No victory for the right

One thing is certain: The election result did not vindicate right-wing politics. The majority of votes, 52 percent, went to Gore and Nader. And for the third national election in a row, Democrats picked up seats in Congress. In purely parliamentary terms, the "Republican revolution" landslide of 1994 has been virtually erased.

Bush gained support because he "Clintonized" the Republican Party, giving it a more "centrist" image while stealing issues that traditionally favor Democrats. An indication of his success in blurring his stands on issues--and of Gore's failure to draw Bush out--was the fact that Bush nearly closed the "education gap" that Democrats traditionally hold over Republicans. Of voters who said that education was the most important issue to them, 52 percent voted for Gore and 44 percent voted for Bush. But Bush's positioning as an education reformer didn't translate into support for his stands on education issues. Referenda that promoted the conservative education agenda Bush supports--the Michigan and California initiatives approving vouchers for private schools--went down in landslide defeats.

Throughout the campaign, Bush distanced himself from the hard-right Newt Gingrich clones in Congress. He posed as a reformer of education, Social Security and Medicare, and as a Washington outsider who could work with Democrats "to get things done." He refused to be pinned down on a promise to pick U.S. Supreme Court justices who would overturn Roe v. Wade. And he and his running mate Dick Cheney caused consternation in Christian Right ranks when they seemed to take a laissez-faire attitude to civil unions for gay people.

Even if Bush becomes president, it's important to note the huge difference between today and 1980, the last time the GOP ousted a Democratic administration. Reagan took office when the political climate was shifting to the right and when the movements of the 1960s-1970s were burning out. The general political environment stands nearly opposite from that of 1980.

Gore's lame campaign

Despite the razor-thin final result and the near split between the parties in Congress, the race shouldn't have been as close as it was. Only Gore's terrible campaign put the election within Bush's reach. With the record of a strong economy, public support for the Democratic approach on a range of issues (Social Security, education, Medicare, etc.), and the unpopularity of the right-wing leaders in Congress, Gore should have won by a large margin. But, as Ralph Nader said, the election was Gore's to lose and he did his best to lose it. The reasons for Gore's failures didn't lie in the banal explanations of Gore's "likeability" or that he "moved too far to the left," but in the fact that he tried to run a "centrist" Democratic Leadership Council (DLC)-driven campaign. The Gore-Lieberman team was a dream ticket for the right-wing, pro-business DLC.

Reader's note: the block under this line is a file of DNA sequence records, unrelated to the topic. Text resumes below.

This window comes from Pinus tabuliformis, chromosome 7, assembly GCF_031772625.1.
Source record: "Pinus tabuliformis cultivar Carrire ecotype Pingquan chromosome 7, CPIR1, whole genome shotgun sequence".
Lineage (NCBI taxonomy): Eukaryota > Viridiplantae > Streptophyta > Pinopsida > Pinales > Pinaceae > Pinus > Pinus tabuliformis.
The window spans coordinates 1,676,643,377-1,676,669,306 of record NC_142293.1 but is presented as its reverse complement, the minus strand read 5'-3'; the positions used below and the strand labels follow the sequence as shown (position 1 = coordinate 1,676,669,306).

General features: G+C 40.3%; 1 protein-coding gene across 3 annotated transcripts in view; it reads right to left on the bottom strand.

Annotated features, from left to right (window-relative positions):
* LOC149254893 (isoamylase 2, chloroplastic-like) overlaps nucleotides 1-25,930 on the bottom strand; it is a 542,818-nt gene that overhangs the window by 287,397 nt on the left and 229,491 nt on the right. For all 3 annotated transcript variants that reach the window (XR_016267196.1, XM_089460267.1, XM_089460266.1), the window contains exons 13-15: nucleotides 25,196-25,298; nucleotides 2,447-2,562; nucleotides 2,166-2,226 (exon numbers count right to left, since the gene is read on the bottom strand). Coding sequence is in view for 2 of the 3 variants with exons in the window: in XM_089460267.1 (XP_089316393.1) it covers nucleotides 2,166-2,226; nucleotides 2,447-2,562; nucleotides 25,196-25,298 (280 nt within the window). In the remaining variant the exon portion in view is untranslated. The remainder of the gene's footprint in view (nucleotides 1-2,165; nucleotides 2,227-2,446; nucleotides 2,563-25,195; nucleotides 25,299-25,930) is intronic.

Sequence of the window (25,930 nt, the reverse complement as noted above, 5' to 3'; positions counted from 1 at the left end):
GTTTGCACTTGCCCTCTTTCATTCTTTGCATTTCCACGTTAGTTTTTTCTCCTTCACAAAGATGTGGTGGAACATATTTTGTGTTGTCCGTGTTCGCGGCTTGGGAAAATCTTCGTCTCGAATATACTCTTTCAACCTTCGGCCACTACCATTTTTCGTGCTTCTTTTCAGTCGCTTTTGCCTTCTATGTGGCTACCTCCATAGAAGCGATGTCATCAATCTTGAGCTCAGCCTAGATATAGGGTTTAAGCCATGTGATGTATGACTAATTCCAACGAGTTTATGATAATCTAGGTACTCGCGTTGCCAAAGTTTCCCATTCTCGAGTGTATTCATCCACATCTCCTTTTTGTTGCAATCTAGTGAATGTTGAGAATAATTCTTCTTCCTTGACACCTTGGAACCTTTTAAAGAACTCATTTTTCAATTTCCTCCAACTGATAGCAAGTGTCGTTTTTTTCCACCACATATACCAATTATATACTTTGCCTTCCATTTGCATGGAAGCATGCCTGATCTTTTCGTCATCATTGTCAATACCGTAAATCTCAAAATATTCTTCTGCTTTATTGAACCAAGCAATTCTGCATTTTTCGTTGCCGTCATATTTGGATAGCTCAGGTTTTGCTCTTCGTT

In fact, the only two times in the campaign when Gore drew support came when he sounded economic populist themes after the Democratic convention and during the last 10 days before the election. When Gore tried to appeal to the "center"--attacking Hollywood and emphasizing his budget-balancing, his slashing of the government workforce, his support for the death penalty and for the 1991 Gulf War, etc.--he moved the debate back on Bush's terms. His failure to take on the GOP impeachment machine also helped Bush rehabilitate the Republican Party.

In the end, traditional Democratic constituencies--labor, Blacks, feminists--saved him. In states crucial to Gore's victory (Illinois, Pennsylvania, Michigan, Wisconsin, and California), members of union households accounted for 28 to 43 percent of the electorate. These union household voters provided Gore with 55 to 65 percent of their votes, depending on the state. Although they voted in large numbers for Gore, many were just as likely voting against Bush. As Robert Kuttner, the editor of the liberal American Prospect put it: